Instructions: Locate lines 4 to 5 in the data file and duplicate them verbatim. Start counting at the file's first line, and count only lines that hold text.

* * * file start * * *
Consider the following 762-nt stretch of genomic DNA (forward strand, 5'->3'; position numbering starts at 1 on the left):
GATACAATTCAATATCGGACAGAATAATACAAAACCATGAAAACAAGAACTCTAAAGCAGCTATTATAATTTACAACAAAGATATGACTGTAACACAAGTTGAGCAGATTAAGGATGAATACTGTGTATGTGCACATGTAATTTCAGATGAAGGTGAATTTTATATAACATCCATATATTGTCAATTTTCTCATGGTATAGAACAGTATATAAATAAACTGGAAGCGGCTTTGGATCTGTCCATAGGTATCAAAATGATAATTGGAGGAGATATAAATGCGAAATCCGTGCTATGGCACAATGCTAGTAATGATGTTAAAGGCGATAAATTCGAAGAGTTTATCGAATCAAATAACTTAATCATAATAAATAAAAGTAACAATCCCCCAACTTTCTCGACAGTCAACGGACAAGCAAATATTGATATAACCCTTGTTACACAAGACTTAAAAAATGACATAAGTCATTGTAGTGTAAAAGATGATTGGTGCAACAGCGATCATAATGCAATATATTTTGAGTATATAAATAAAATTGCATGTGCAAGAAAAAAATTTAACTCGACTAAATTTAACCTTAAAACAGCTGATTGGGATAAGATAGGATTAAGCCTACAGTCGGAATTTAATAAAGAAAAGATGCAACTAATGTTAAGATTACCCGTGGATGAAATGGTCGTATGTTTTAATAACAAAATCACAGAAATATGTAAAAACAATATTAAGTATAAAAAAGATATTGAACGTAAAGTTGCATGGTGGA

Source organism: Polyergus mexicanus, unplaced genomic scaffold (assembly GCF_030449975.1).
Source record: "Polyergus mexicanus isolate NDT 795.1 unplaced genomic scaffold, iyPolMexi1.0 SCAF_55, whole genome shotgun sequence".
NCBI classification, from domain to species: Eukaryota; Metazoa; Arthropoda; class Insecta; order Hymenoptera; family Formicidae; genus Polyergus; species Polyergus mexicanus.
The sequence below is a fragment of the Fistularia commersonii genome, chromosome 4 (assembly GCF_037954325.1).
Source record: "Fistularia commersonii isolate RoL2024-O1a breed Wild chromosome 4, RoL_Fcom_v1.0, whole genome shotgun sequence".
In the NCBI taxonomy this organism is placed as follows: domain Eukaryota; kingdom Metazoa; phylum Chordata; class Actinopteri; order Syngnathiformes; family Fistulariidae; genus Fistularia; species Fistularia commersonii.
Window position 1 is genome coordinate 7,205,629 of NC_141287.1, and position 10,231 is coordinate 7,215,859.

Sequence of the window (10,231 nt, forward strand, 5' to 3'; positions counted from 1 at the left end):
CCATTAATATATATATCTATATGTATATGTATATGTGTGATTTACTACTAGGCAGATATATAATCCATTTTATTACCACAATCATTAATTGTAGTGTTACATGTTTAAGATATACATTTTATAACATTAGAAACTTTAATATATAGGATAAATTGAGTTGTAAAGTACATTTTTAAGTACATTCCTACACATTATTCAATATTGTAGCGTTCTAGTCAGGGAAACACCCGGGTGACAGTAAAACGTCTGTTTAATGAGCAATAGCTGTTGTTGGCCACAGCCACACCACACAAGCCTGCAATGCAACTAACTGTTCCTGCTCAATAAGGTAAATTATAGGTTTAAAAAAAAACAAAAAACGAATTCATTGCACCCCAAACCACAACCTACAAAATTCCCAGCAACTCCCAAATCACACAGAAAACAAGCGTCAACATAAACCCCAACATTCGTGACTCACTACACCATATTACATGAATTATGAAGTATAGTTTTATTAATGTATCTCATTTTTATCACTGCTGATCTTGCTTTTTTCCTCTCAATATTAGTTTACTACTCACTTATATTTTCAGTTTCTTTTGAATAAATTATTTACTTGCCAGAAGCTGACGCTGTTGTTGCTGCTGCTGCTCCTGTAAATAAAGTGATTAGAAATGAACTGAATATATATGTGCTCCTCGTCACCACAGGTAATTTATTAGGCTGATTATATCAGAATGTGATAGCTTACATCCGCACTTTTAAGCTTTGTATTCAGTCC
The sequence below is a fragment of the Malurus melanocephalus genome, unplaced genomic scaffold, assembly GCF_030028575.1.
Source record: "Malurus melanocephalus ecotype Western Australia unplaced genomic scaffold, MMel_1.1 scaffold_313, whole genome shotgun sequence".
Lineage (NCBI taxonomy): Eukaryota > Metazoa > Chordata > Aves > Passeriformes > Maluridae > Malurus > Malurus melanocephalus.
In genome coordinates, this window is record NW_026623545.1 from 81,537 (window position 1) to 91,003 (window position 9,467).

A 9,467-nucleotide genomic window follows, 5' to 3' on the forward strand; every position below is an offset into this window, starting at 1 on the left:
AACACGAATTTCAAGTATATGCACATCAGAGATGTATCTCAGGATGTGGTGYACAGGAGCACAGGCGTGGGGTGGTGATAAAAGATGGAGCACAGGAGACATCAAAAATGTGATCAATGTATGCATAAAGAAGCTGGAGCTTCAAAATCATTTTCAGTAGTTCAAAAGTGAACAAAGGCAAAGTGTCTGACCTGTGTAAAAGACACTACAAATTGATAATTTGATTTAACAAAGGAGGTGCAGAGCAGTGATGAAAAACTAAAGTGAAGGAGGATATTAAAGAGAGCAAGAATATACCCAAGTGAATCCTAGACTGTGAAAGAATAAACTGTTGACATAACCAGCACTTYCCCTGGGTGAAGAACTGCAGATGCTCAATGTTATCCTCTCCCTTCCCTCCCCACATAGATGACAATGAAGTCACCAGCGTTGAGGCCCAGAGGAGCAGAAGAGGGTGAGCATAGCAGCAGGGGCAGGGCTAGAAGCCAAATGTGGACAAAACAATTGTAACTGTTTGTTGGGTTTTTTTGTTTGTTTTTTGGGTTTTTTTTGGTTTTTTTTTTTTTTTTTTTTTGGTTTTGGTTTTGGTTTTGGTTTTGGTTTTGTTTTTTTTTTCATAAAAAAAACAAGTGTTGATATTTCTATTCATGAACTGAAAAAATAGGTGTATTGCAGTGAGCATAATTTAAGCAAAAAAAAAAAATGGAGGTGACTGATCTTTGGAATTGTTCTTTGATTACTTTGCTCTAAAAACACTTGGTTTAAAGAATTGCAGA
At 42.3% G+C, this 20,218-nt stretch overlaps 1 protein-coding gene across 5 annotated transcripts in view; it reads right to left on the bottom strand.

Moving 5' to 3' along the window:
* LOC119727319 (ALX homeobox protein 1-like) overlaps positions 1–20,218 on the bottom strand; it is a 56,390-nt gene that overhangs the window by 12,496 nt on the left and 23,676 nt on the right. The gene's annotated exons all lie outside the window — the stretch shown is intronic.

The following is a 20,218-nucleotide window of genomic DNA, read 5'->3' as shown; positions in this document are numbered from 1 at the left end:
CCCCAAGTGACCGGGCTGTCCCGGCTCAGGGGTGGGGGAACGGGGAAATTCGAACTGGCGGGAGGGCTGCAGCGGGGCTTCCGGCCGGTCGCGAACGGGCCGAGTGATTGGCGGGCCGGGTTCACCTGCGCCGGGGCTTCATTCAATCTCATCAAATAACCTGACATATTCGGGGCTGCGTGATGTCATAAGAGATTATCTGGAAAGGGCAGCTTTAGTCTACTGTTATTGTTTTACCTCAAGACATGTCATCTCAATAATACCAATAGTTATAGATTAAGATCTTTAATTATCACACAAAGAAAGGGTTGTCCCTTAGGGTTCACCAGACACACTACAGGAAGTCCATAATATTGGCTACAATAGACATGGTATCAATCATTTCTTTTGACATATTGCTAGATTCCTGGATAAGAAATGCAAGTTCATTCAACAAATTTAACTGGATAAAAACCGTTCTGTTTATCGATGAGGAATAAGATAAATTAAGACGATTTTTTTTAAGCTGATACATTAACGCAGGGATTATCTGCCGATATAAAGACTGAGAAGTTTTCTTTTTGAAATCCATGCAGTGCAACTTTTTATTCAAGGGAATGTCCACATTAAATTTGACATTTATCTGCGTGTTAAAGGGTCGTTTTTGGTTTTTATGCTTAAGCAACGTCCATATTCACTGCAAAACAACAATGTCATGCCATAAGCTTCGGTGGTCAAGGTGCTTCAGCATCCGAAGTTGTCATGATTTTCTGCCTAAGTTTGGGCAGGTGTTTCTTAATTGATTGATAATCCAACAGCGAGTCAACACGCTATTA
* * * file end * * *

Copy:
Source record: "Polyergus mexicanus isolate NDT 795.1 unplaced genomic scaffold, iyPolMexi1.0 SCAF_55, whole genome shotgun sequence".
NCBI classification, from domain to species: Eukaryota; Metazoa; Arthropoda; class Insecta; order Hymenoptera; family Formicidae; genus Polyergus; species Polyergus mexicanus.